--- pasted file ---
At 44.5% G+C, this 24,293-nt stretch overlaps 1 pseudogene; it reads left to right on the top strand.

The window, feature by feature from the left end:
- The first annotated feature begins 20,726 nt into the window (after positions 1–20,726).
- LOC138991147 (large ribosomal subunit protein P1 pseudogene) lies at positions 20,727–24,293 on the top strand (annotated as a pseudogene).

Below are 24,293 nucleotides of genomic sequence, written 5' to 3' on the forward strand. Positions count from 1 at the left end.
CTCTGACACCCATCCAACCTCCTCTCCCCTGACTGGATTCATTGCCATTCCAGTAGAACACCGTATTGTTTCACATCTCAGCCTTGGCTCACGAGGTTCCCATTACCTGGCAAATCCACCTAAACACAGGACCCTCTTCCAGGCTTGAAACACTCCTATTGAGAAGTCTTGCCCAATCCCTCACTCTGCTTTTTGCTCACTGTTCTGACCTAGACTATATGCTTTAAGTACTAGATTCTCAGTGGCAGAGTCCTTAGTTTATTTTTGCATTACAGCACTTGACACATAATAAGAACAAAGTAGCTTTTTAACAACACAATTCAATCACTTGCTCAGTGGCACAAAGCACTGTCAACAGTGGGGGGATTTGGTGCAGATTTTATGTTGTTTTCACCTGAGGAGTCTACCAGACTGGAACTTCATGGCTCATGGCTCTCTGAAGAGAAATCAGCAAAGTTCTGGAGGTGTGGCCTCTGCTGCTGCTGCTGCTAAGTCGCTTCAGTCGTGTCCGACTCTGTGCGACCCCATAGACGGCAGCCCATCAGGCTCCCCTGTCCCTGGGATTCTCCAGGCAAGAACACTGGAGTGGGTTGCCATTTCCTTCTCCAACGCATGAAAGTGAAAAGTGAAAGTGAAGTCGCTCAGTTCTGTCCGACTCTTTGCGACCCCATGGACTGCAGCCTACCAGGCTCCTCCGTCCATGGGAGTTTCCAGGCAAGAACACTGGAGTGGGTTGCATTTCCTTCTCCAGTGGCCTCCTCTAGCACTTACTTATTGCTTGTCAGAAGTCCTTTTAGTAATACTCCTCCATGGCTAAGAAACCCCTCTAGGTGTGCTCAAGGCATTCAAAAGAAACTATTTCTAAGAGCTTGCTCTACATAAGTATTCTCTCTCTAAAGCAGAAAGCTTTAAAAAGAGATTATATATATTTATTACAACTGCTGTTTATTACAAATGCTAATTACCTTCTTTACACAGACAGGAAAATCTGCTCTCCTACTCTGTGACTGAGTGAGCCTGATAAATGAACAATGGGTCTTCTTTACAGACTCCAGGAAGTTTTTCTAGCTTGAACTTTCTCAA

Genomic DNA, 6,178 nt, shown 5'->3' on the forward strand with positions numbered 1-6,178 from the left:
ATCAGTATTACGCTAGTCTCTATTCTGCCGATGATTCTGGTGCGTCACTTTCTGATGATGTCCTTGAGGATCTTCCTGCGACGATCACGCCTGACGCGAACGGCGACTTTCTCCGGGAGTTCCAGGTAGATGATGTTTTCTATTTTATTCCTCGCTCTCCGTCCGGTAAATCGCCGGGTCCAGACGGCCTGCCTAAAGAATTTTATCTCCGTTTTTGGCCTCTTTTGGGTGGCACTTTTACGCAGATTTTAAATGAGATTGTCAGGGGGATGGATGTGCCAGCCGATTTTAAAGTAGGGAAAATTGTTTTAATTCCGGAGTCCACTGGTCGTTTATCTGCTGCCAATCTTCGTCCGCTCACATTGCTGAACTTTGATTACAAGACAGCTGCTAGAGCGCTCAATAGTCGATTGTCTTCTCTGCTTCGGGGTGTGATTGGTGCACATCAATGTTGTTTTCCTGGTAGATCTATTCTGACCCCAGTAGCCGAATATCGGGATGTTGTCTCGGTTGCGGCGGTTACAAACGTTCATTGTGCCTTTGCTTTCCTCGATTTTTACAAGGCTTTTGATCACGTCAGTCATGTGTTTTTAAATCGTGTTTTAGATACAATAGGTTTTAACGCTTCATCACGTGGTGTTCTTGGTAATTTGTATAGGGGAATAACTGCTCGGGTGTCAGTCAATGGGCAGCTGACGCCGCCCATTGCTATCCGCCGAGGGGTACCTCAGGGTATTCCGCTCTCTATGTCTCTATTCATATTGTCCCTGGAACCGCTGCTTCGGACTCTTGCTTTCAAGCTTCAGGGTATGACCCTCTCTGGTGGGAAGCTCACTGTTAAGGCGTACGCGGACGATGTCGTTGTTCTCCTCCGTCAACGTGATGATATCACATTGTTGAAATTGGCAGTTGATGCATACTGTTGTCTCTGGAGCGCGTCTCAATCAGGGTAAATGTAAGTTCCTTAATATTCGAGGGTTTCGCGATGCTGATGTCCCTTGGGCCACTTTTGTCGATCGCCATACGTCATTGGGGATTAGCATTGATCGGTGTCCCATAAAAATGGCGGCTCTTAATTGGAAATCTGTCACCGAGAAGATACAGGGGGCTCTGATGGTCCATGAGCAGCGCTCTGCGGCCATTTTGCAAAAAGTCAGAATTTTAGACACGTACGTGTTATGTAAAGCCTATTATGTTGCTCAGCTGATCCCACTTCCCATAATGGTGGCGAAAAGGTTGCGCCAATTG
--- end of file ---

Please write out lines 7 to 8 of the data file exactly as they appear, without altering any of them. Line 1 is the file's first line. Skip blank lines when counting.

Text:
Genomic DNA, 6,178 nt, shown 5'->3' on the forward strand with positions numbered 1-6,178 from the left:
ATCAGTATTACGCTAGTCTCTATTCTGCCGATGATTCTGGTGCGTCACTTTCTGATGATGTCCTTGAGGATCTTCCTGCGACGATCACGCCTGACGCGAACGGCGACTTTCTCCGGGAGTTCCAGGTAGATGATGTTTTCTATTTTATTCCTCGCTCTCCGTCCGGTAAATCGCCGGGTCCAGACGGCCTGCCTAAAGAATTTTATCTCCGTTTTTGGCCTCTTTTGGGTGGCACTTTTACGCAGATTTTAAATGAGATTGTCAGGGGGATGGATGTGCCAGCCGATTTTAAAGTAGGGAAAATTGTTTTAATTCCGGAGTCCACTGGTCGTTTATCTGCTGCCAATCTTCGTCCGCTCACATTGCTGAACTTTGATTACAAGACAGCTGCTAGAGCGCTCAATAGTCGATTGTCTTCTCTGCTTCGGGGTGTGATTGGTGCACATCAATGTTGTTTTCCTGGTAGATCTATTCTGACCCCAGTAGCCGAATATCGGGATGTTGTCTCGGTTGCGGCGGTTACAAACGTTCATTGTGCCTTTGCTTTCCTCGATTTTTACAAGGCTTTTGATCACGTCAGTCATGTGTTTTTAAATCGTGTTTTAGATACAATAGGTTTTAACGCTTCATCACGTGGTGTTCTTGGTAATTTGTATAGGGGAATAACTGCTCGGGTGTCAGTCAATGGGCAGCTGACGCCGCCCATTGCTATCCGCCGAGGGGTACCTCAGGGTATTCCGCTCTCTATGTCTCTATTCATATTGTCCCTGGAACCGCTGCTTCGGACTCTTGCTTTCAAGCTTCAGGGTATGACCCTCTCTGGTGGGAAGCTCACTGTTAAGGCGTACGCGGACGATGTCGTTGTTCTCCTCCGTCAACGTGATGATATCACATTGTTGAAATTGGCAGTTGATGCATACTGTTGTCTCTGGAGCGCGTCTCAATCAGGGTAAATGTAAGTTCCTTAATATTCGAGGGTTTCGCGATGCTGATGTCCCTTGGGCCACTTTTGTCGATCGCCATACGTCATTGGGGATTAGCATTGATCGGTGTCCCATAAAAATGGCGGCTCTTAATTGGAAATCTGTCACCGAGAAGATACAGGGGGCTCTGATGGTCCATGAGCAGCGCTCTGCGGCCATTTTGCAAAAAGTCAGAATTTTAGACACGTACGTGTTATGTAAAGCCTATTATGTTGCTCAGCTGATCCCACTTCCCATAATGGTGGCGAAAAGGTTGCGCCAATTG